Thus CIT(a) PASSING SOME IMPUGNED ORDER that AO can add that cheque money too to the so called black money and the CIT INSTRUCTS AO to levy additional penalty too.

      The above narration confirms your views you observed in your observation above . thanks

  3. That assesse filed form 36 appeal before ITAT (M) WHICH MAY COME for directions of ITAT(M), some time now with proper statement of facts i prepared that forms part of the form 36.

    so Valecha how revenue woks callously can be seen?

    this reference strongly supports your view on legal and accounting knowledge of the Revenue officers in income tax department.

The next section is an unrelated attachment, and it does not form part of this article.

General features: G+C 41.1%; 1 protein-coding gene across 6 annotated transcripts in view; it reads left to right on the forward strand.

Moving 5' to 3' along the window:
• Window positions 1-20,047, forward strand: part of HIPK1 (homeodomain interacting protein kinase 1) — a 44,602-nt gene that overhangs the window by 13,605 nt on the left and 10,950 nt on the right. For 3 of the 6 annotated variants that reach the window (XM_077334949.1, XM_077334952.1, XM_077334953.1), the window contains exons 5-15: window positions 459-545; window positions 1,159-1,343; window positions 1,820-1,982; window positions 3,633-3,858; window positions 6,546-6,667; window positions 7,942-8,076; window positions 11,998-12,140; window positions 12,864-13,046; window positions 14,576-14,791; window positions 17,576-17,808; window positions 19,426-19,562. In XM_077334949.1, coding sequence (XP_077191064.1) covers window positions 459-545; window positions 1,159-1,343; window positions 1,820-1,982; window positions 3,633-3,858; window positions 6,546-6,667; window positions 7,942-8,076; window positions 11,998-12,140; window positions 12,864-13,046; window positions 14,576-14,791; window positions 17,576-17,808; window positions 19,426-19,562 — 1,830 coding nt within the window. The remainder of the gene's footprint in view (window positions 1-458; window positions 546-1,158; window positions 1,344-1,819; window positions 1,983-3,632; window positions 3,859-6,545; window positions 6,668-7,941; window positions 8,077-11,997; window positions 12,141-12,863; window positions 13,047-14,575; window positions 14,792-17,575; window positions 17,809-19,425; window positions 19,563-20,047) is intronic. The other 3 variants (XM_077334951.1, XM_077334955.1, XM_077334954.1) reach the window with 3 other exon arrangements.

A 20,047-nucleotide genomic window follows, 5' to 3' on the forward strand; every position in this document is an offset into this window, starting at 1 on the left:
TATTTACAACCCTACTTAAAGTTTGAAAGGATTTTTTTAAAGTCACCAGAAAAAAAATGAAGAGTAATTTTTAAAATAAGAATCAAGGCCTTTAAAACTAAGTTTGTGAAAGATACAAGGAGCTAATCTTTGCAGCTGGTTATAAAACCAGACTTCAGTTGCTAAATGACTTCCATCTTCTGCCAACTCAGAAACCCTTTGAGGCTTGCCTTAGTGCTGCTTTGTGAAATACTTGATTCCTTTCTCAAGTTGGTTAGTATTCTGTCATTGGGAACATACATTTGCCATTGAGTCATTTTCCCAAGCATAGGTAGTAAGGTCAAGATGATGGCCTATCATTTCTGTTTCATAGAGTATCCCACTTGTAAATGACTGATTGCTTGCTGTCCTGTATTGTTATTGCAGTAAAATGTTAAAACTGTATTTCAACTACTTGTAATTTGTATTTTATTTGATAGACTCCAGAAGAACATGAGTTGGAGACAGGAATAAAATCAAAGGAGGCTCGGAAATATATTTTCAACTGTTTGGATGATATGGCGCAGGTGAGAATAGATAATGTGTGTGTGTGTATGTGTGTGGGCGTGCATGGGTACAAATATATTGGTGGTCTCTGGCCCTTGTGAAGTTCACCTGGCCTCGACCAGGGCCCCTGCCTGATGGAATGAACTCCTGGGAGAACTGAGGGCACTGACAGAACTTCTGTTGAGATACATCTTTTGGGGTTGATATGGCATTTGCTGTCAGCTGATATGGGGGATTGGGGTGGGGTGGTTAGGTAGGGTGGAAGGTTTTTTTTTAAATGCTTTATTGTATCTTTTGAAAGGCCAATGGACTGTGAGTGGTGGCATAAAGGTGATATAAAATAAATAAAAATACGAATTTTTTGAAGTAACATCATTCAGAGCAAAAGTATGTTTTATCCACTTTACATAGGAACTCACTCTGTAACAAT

I believe judicial Member may set aside or quashing the AO’s Notice as also setting aside or quashing the CIT (A) ORDER that is the expected as legitimate expectation under Natural justice, as time prescription means when once AO failed his six months prescription the AO has no other gho but to accept the ROI already filed, as law makers made it clear that revenue officers need to be alert if not they have to lose the revenue is the philosophy behind time prescription in any statute under time bar principle. thanks mr. valecha for your erudite knowledge you rightly portrayed.